It had taken three men to pull him off the woman. He's not certain how badly he injured her. If it had occurred to him to use his gift, he would have killed her - but it hadn't. His gift was a weapon for the fight against the fae, and everything he had done to hone his skills, all the practice and work he had put in over the years had been for that purpose: defeating an enemy. He had never used it against his own people, never even considered it.

He'd never questioned, all of those years, that they were his people. He might be an outsider, living outside their norms and going his own way, but that didn't matter, next to what they shared, their common humanity and mortality.

But the little girl had been different. She had been like him. He can't stop thinking of her brains, spilled across that polished floor.

"I don't understand," Charles says, and Erik opens his eyes and sees the perplexed expression, so incongruous on Charles's face, always so confident and sure. "Are you upset that you hurt her? Or that you didn't kill her?"

Erik says, "Both."

Charles is obviously hesitating for a moment, before he says, "It was her child, though. Why should you concern yourself with what she does to it? It's not as though it were old enough to contribute anything worthwhile."

Charles is honestly confused, Erik knows. He tries, sometimes, for Erik's sake, but he can't help what he is. Charles knows beauty, and honor, and privilege, and rank; the conception of morality doesn't come easily to him. Trying to explain it to him would only frustrate Erik, and so instead he says, "Imagine how you would feel if someone killed me."

Charles's face darkens as the air surrounding them both becomes perceptibly colder. "They'd sing songs for generations of what I would do to make them suffer," Charles whispers.

He's no less beautiful in his wrath, Erik thinks, but somehow even more inhuman. You could never mistake Charles for a man, seeing him like this. Something within Erik shivers at it, both in fear and desire.

Erik reaches out to pull Charles into his lap, drawing him into a tight embrace and capturing his mouth in a kiss.

The men and women in the town have a place of worship; it is where they go when they are troubled, pained, grateful or rejoicing, in need of solace or grandeur. Erik has never set foot on its grounds. His parents raised him with other gods, older ones, private and quiet and infinite, but whatever faith Erik might have held died when his parents did. He has been alone with himself, all this time.

But he has Charles. Powerful, glorious Charles, vast and incomprehensible, who focuses his love directly upon Erik. What more can any of those people say for their gods?

"My beloved," Charles murmurs. His hand clutches tightly at Erik's arm, and Erik feels each one of his individual fingers like a brand upon his skin.

Erik wants - he wants not to think, not to feel, anything but this. Charles, please, he thinks, unable to articulate the words - and almost as soon as he does, the inside of his mind begins to clear, to focus, narrowing the world to this place and this instant and the two of them. Erik tears himself away from the kiss, making a sound of triumph not unlike a hiss, and he's lifting to kneel up at the same moment Charles rises to his feet before him.

He unbuttons Charles's shirt slowly, ignoring the urge he feels for haste. The fabric is fine, finer than anything made by nonmagic means could ever be, but when the last button is done and he tugs on it, Charles shrugs it down to the dirt without hesitation. His trousers are tied loosely, and all it takes it a firm pull on the edge of the string to undo the knot and let them fall open.

Erik takes Charles's hard cock in hand, taking a moment to appreciate it. It's as perfectly formed as any other piece of Charles, long and slender, and just gazing at it makes Erik's mouth water.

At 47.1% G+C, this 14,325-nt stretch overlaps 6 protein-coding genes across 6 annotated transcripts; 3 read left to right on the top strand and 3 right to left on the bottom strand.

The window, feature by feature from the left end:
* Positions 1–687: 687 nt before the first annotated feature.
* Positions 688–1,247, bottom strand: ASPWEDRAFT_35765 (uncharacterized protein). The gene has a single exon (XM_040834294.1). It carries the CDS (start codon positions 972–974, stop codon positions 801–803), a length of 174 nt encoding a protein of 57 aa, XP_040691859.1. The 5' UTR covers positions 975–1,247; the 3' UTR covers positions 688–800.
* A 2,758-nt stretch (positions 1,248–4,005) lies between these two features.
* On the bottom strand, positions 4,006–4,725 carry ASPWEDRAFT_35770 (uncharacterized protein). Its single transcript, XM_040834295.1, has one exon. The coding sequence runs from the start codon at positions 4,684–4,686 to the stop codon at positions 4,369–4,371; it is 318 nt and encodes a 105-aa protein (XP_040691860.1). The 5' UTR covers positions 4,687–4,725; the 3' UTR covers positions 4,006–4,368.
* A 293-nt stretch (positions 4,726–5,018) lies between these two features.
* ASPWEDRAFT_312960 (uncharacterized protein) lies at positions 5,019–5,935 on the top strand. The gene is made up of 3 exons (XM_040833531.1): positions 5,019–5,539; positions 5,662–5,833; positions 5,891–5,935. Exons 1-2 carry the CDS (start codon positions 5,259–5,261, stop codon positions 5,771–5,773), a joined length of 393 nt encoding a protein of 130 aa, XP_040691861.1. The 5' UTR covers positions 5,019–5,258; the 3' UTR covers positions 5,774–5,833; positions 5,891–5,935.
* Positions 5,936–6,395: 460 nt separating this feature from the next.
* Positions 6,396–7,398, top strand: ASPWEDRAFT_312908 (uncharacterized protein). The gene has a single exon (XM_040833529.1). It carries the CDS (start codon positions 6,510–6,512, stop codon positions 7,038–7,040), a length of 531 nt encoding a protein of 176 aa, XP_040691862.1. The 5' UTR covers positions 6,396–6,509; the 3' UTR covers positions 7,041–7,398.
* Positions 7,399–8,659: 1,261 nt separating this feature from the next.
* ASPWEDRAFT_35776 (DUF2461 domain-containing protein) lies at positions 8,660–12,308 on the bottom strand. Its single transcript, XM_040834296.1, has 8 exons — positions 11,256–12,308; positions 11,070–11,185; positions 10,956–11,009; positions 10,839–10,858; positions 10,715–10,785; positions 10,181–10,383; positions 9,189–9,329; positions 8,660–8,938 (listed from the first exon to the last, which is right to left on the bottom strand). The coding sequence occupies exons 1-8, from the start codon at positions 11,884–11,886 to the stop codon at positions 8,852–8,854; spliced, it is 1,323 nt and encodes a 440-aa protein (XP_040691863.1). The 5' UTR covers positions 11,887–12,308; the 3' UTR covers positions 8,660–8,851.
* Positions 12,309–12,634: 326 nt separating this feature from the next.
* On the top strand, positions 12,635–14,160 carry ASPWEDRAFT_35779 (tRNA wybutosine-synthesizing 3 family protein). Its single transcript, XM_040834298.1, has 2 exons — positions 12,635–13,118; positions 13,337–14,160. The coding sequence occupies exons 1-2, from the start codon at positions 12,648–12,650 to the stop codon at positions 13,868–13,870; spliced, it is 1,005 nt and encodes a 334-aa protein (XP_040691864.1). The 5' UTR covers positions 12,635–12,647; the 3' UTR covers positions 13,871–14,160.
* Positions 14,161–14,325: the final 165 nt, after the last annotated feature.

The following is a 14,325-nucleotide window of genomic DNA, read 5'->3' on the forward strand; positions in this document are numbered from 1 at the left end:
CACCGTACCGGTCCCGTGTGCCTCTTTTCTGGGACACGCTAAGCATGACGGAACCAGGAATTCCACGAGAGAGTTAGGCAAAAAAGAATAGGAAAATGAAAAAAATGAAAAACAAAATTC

He takes Charles into his mouth. Closing his eyes, he lets Charles fill his senses: his scent, his taste, his smooth-skinned hips under Erik's hands. He feels like he could almost lose himself completely like this; it's only the feeling of Charles's hands in his hair and the sound of Charles's quiet endearments that tie him down now. It's almost exactly what Erik has always worried about, the reason some part of him has always resisted Charles, struggling against the too-sweet danger of giving in to that overwhelming presence, another one of the fae's unfair advantages.

Right now, he thinks it's all he wants.

Charles's hands clench, pulling tightly as he spills himself into Erik's mouth, and even that feels good, the pain somehow a proof of Erik's devotion, of all that he can give to Charles. Charles's seed is hot and sweet; Erik can't help but compare it to the times he's tasted himself, either from his own hand or translated through Charles's mouth.

Erik presses a kiss to Charles's stomach, where his navel would be located if he were a man. He rests his forehead there against Charles's skin, his arms tightly encircling Charles's body, and he breathes, slow and deep.

Charles's hands are still in Erik's hair, no longer clutching but instead stroking his head, gentle and calming. After a few minutes, though, Charles pulls on him again, tilting Erik's head up until he can see his face.

"I'm going to help you," Charles says solemnly, as if he's come to a decision after great thought.

"I know," Erik says. Of course he does. Isn't it what he expected, coming here? He's ready, he thinks, as ready as he can be. It won't be so bad, after all. He'll be happy in Faerie. It's not possible not to be. He won't even know to miss anything from this world.

"No," Charles says, "no, not that, Erik. Oh, you don't know how much I want to take you with me-" There's a wetness gleaming at the corner of Charles's eyes, and Erik watches, fascinated, as Charles raises his hand, rubbing at one eye with his knuckles. He's never seen Charles cry - never seen any of the fae cry. He didn't know they could. Something solid sparkles, falling between them, like a stone or crystal.

Charles continues, "But I won't do that to you. Not like this. Listen." And now Charles kneels down, too, putting himself and Erik at an equal level. "I'm going to find them for you. The people with gifts. I'll find them for you, and you can go to them, and - and then you won't be alone. All right?"

He stares into Erik's eyes, piercing and sad and hopeful, more emotions than Erik even knew he was capable of. He's waiting for a response, but Erik can't think of a single thing to say.

"I love you," Erik says. It's the first time he's ever said the words out loud, he realizes, and they cause Charles to let out a tiny sob before he can control it.

When the next tear forms, Erik is there to catch it, a tiny jewel in the palm of his hand.